A guide to growing and cooking okra, includes tips on growing okra, drying okra and recipes for pickling okra and okra soup.
You don't have to live in the south when it comes to growing and cooking okra.
Southern cooks have long recognized okra (or "gumbo", as we also call it) as a staple in the kitchen, and there's hardly a summer garden in the Southeast that doesn't boast at least one planting of Hibiscus esculentus.
The notion that okra can (or should) be grown only in the South, however, is both incorrect and unfortunate. Incorrect, because okra can be cultivated successfully as far north as Michigan . . . and unfortunate, because a steaming-hot bowl of shrimp gumbo would taste as delightful in any northern home as it does in my South Carolina kitchen!
And — in addition to its value as a food-bearing plant — okra (like any other hibiscus) — is also a beautiful ornamental. (Many folks who can't spare room in their gardens for the 5 foot-tall standard varieties of okra make space in their flower borders for 3 foot-tall dwarfs.) Few people suspect that the burgundy-throated yellow blossoms borne by this plant give rise to a steady harvest of edible pods throughout summer and into the fall frosts.
Why not add a little variety to your vegetable menu (and beauty to your garden) next season by growing some okra? Okra culture is neither difficult nor complicated . . . and the eventual rewards — in taste, nutrition, and a prettier garden — are well worth the small amount of effort involved.
Your first consideration, of course, must be soil preparation. The fast-growing, woody plants of H. esculentus require rich soil, plenty of moisture, and abundant sunlight. You'll want to work plenty of humus into the ground to ensure good drainage, since okra seeds tend to rot in mucky soil . . . and if the topsoil isn't fairly rich in nutrients, you'll want to dig manure into it, too. It isn't necessary to spade up a large area . . . one 15-foot row is enough to keep most families in okra for a summer.
Although you can prepare the soil any time during fall or spring, it's best not to plant okra (which is a heat-loving crop) until the soil is warm and all danger of frost has passed. Sow seed thinly in the row, or plant in hills 24 inches apart. When the seedlings are well along, thin them to stand 18 inches to 24 inches apart in the row (or one plant per hill). Afterwards, mulch the young plants heavily to conserve moisture and discourage the growth of nutrient-robbing weeds.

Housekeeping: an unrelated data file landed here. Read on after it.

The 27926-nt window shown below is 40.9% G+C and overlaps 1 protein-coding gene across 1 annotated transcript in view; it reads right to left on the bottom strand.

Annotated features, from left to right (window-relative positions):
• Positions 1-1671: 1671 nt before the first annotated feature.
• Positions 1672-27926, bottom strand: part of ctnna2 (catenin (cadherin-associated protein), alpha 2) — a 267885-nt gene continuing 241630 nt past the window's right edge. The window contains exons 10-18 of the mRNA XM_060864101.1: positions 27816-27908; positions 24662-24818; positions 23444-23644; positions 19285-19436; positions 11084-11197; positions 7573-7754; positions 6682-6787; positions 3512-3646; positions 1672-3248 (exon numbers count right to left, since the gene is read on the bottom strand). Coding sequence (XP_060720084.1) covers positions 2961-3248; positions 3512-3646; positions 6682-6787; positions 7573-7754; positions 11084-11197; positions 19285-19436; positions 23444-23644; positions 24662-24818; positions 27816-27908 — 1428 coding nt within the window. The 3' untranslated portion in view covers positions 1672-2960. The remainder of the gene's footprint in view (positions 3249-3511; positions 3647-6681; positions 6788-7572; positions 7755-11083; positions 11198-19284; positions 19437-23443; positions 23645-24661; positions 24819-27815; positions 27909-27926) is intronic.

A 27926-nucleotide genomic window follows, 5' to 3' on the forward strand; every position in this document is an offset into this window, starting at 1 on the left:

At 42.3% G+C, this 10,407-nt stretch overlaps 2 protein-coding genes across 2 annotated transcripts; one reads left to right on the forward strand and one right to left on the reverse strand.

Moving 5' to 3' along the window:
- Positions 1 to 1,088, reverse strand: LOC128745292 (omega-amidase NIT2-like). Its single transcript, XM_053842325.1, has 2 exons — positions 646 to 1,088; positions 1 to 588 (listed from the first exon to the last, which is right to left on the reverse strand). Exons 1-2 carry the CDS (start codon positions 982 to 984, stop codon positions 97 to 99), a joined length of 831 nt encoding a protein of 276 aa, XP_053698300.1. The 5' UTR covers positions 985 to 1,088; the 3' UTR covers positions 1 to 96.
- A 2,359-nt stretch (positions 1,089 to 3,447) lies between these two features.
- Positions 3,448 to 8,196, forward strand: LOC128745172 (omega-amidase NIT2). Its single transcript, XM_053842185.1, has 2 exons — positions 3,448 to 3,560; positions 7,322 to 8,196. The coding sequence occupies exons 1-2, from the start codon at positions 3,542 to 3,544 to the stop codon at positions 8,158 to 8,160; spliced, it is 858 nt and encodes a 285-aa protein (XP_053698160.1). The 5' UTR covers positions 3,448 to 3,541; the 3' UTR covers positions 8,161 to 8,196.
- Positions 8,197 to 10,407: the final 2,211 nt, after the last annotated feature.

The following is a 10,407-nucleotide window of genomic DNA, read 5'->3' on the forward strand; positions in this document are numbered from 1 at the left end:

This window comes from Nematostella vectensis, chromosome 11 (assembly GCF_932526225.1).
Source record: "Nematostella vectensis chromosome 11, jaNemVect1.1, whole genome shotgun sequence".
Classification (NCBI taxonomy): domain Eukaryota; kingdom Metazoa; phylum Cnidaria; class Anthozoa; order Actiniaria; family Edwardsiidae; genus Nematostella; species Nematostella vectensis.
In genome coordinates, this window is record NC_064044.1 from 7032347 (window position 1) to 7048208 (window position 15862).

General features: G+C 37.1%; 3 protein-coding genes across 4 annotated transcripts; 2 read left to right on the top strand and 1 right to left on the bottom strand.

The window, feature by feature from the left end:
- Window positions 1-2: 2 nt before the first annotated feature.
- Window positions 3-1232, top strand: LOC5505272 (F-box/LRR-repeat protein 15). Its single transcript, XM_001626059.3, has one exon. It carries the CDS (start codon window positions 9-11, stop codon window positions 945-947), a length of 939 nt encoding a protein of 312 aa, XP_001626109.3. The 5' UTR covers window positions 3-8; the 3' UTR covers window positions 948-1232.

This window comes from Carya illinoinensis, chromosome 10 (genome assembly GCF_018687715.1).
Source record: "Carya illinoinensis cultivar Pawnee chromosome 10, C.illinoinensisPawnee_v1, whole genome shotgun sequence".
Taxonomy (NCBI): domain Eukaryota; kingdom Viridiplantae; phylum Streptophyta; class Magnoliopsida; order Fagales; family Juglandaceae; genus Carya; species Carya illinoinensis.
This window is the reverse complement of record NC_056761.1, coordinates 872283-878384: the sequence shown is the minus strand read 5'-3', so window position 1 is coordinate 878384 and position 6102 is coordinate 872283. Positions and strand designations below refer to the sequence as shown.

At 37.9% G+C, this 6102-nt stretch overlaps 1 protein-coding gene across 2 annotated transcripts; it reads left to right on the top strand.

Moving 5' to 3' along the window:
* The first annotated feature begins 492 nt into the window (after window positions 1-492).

Okra requires tittle further attention until — about two months after planting — blooms begin to appear. The spectacular yellow blossoms are quickly followed by small nubs which — in turn — grow rapidly into several inch-long pods . . . pods that are susceptible to attack by bollworms, corn earworms, cabbage loopers, and stinkbugs. (Blister beetles and leaf beetles sometimes attack the plant's foliage, but seldom the pods.) These pests can usually be controlled by handpicking . . . but if insect infestation becomes heavy you may wish to dust with rotenone. (Before dusting, remove all pods . . . even the nubs.)
To be truthful, though, garden pests don't really bother okra very often. In fact, okra that's been grown in rich soil and cared for by organic methods seldom attracts many harmful insects at all. A far bigger "problem" than insects is how to harvest and make use of the plants' prodigious yield of pods!
Because the nubs grow so rapidly — and because the pods quickly become woody if they're allowed to stay on the plant — okra must be harvested at least every other day. (Cut the pods free of the main plant with a sharp knife.) We harvest all pods every 48 hours, leaving only the nubs to develop further.
In the kitchen, okra pods require immediate attention, since they tend to become fibrous even after they've been picked. The first order of business then is to cut the stem off each pod, being careful not to slice into the pod itself and allow juice to escape. The small pods may be boiled whole, seasoned, and served as a side dish. The larger pods (which can be stored in a moist, cool place for use the following day) can either be sliced and put into soup or stew . . . or sliced, breaded with cornmeal, and fried till crisp.
If the crop gets ahead of you (and it probably will), there are several ways to preserve okra. The easiest way is simply to freeze it. Blanch the whole, small pods for about three minutes . . . then pack 'em into containers, seal the containers up, and store them in the freezer. (If you wind up with one partly filled container, set it in the freezer and finish filling it at the next picking.)
Then too, you can always dry your okra. This method of preservation does cut okra's Vitamin A content in half, but it leaves intact appreciable amounts of calcium, phosphorus, and iron. Dried okra seeds can be shelled and cooked like dried beans or peas . . . or they can even be ground up and used as a coffee substitute.
Excess okra can also be used in soups or pickled in a jar. (See the recipes at the top of this article.)
Good flavor, good nutrition, tremendous yields, and spectacular flowers . . . you get it all when you grow Hibiscus esculentus (plain ole okra), whether you live in Michigan or Louisiana, or somewhere in between!
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